$72 billion in now-toxic Puerto Rico bonds are stashed away in supposedly conservative bond funds and retirement accounts. Moody’s says the probability of default is now 100%. Some of the bonds have no legal protection and their recovery rate might be 33 cents on a dollar. Bonds with better protection will still get clobbered. Recovery on those will be 65-85%.
That’s not the worst of it. UBS (and probably lots of other banks too) underwrote some of the bonds and put them in their own closed-end funds. These funds are not traded. UBS sets the price. Some investors bought these bond funds with money borrowed from UBS and may have used them as collateral for more “investing.” However, UBS just decreed the collateral value on their very own Puerto Rico closed-end funds is now zero. That’s right zero. UBS is saying their own bonds are worthless. Expect a festive number of lawsuits.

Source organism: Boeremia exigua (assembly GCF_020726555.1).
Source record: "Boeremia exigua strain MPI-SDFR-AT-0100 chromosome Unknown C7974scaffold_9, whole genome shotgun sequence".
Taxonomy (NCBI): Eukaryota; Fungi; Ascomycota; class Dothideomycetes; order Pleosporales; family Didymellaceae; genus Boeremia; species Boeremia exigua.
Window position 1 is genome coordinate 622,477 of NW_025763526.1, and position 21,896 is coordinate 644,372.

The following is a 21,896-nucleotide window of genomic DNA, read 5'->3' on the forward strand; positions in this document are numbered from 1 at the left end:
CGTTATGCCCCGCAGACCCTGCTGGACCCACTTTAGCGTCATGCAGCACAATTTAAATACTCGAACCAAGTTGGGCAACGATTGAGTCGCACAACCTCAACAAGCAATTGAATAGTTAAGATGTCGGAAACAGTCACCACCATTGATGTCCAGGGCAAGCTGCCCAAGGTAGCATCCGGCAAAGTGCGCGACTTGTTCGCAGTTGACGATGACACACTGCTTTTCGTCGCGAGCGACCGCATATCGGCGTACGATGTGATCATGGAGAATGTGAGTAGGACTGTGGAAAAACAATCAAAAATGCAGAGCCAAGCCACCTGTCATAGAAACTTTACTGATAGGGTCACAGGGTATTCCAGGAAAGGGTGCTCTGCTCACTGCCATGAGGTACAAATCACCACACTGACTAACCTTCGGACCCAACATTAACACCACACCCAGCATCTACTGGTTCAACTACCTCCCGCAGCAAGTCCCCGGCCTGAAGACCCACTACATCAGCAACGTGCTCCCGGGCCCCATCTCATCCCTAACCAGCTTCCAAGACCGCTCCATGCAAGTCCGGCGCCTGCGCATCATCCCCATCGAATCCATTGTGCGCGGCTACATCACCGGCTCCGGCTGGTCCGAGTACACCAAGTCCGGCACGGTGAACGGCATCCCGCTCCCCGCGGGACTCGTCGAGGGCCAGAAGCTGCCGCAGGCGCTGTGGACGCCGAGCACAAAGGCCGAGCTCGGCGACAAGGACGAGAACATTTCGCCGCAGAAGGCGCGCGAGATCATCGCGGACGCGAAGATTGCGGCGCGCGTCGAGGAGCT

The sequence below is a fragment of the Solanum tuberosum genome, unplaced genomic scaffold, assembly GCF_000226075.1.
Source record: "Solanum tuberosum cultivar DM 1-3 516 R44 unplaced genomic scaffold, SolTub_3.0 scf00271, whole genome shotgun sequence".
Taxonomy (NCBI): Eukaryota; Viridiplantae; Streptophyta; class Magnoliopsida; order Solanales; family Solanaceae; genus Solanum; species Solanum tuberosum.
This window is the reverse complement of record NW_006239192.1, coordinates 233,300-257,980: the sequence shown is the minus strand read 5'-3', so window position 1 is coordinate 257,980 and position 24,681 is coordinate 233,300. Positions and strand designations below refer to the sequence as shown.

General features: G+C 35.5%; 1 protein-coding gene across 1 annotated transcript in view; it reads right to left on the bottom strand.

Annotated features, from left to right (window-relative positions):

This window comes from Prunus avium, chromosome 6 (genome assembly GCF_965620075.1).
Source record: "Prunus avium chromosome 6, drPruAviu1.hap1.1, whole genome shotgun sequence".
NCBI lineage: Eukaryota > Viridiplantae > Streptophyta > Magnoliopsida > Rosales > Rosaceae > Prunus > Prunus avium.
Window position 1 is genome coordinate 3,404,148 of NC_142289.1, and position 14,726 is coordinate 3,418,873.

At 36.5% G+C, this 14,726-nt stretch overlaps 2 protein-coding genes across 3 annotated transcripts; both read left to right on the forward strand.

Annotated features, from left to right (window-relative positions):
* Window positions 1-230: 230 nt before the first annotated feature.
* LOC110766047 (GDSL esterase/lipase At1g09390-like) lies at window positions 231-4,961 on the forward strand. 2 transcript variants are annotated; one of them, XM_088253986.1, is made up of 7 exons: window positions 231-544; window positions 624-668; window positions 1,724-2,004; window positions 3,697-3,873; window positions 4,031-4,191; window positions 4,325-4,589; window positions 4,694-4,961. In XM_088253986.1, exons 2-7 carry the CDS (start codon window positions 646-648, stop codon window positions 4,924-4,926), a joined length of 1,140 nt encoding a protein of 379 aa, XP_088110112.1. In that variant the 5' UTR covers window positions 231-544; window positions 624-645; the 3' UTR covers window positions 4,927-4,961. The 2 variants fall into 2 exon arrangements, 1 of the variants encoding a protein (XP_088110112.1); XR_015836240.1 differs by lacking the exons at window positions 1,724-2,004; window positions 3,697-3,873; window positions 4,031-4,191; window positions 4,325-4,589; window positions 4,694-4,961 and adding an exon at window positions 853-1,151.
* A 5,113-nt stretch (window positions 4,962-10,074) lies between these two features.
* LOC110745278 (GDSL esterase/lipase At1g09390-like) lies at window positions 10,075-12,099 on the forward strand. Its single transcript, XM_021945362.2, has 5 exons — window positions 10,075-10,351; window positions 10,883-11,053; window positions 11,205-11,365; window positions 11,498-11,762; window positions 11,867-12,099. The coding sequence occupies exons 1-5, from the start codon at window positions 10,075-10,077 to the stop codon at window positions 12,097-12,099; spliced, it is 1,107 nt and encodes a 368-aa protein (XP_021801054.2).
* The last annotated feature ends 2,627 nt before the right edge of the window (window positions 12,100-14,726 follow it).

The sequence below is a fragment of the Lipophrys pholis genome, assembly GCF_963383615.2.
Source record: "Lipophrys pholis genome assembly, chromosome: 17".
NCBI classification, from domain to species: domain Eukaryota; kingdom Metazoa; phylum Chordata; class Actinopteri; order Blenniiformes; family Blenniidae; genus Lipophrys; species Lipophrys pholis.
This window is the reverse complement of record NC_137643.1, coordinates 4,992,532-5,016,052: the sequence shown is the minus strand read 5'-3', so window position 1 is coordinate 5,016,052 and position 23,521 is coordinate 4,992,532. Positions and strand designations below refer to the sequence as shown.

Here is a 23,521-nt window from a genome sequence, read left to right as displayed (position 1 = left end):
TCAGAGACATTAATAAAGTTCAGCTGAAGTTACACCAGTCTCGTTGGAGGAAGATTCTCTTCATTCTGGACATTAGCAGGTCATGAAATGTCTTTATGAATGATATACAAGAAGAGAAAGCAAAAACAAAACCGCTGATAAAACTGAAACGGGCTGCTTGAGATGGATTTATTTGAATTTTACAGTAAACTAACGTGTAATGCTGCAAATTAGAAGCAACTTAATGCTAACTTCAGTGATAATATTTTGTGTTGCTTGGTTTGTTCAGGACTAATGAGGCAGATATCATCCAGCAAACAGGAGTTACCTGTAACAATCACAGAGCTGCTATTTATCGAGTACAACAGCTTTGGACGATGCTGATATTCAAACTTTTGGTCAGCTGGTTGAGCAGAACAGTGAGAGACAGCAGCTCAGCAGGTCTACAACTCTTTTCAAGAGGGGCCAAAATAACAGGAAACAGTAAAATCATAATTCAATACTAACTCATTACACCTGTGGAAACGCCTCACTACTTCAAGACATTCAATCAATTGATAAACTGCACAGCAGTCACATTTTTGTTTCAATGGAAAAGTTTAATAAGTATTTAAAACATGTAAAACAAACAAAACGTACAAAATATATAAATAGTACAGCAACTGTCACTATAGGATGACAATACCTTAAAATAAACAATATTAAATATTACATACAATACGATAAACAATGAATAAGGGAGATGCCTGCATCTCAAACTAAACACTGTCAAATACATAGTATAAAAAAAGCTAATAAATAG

Clients were warned that they can no longer use these funds as collateral for loans, even those loans they used to buy these funds with in the first place.
Thus, they will have to come up with new collateral very quickly or UBS may sell the bonds and come after them for the balance. Let’s be clear. Some of them are retirement accounts. All of them will take big hits.
Of course, banks made lots of money by underwriting slop everyone knew was risky then foisting it off on customers and clients. It’s all just terribly tragic. There will be investigations. UBS will promise to sin no more. The government will levy a stiff fine (or is this a protection racket.) No one will go to prison. Lots of people’s retirement accounts will drop in value. None of the banks care what happens to Puerto Rico.